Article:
PFW – A Vessel for Love

The past week took on a different purpose than expected, as a long anticipated celebration of creativity turned into a tribute to those who’s greater freedoms had been dramatically curtailed. 

At times the theatrics felt out of place amid breaking news, and at times they felt awkward. But as Ukraine-fled designer Lilia Litkoskaya shared, ‘the fashion community has all eyes watching. I am lucky enough to be here, to use that platform in showing people what is going on. People are dying today, not tomorrow, and we need the voice of fashion to be heard.’ In conjunction with the Federation de la Mode, upon setting foot in the showroom, Lilia and her followers embarked upon a week of protest and performance in solemnity against the crisis. 

Designers like Gabriella Hearst – Creative Director of Chloe – shifted her ‘rewilding’ collection as a means of inducing ‘a vessel for love’.

Baltic-based designer Nanushka honoured those suffering in setting the show to a string-quartet of the Ukraine National Anthem.

Creative Director of Balenciaga and Georgian refugee, Demna Gvasalia utilised an apocalyptic VR experience involved by an association to his own trauma escaping. Stella McCartney closed her show, captured at Le Centre de Pompidou, to John Lenon’s tune ‘Give Peace a Chance’.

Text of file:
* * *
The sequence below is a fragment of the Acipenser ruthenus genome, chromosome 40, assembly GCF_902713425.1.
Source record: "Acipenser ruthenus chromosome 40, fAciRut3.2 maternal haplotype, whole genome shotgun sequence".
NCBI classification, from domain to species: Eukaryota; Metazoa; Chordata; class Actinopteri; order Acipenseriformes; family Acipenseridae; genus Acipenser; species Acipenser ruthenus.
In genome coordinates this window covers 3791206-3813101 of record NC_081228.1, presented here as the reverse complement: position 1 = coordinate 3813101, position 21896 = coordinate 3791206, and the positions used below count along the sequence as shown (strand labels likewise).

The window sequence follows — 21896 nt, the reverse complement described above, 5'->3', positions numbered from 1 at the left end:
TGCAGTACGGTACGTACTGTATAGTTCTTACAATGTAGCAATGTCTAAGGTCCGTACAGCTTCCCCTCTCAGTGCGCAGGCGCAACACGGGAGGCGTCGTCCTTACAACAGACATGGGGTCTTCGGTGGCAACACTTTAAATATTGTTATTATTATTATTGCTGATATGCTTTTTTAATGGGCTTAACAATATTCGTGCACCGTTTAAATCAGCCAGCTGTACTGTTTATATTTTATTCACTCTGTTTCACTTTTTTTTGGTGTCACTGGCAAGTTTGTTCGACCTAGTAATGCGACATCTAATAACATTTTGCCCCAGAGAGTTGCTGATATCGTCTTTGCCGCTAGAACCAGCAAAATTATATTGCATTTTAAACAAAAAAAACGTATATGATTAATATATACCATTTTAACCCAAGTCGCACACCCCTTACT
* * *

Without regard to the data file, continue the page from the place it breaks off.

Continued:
As designer’s shifted their vision in respect for the crisis, LVMH brands like Louis Vuitton and Prada to Paris’s showstopper Chanel discontinued business in Russia. 

Beautiful, tirelessly fashioned collections unveiled themselves throughout the week amid treacherous circumstances. What prevailed was a respect and appreciation for the freedom to create, one that was to be cherished and responsibly practised to its fullest potential: a privilege.

Taking to the streets, Litkoskaya and the mass of designers, press, and buyers attracted the wider city behind her. Fashion became a mobiliser, as Lilia shared ‘without channels to capture the real information of what is happening, those in Russia will not know what is going on until the West ceases deliveries and blocks them off.’ By leveraging the power of creativity in crisis, her intel from a mother and workforce back in Kyiv would most profoundly impress upon the government that current sanctions did not go far enough. 

By the closing show, 1.5 million people had fled the country, seeking refuge in Paris and other major European cities. Fashion Week provided a source of creative refuge, as those displaced and in solidarity leveraged the power of the catwalk in issuing a humanitarian plea. 

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By Isabel Froemming

Isabel Froemming is a contributing fashion sustainability writer, model, and activist based in London. Her research focuses on transparent supply chains and gender equity in Indonesia. Isabel ran communications for Copenhagen Fashion Week for SS21 and prior to that acted as an editorial associate at sustainable e-tailer Rêve en Vert.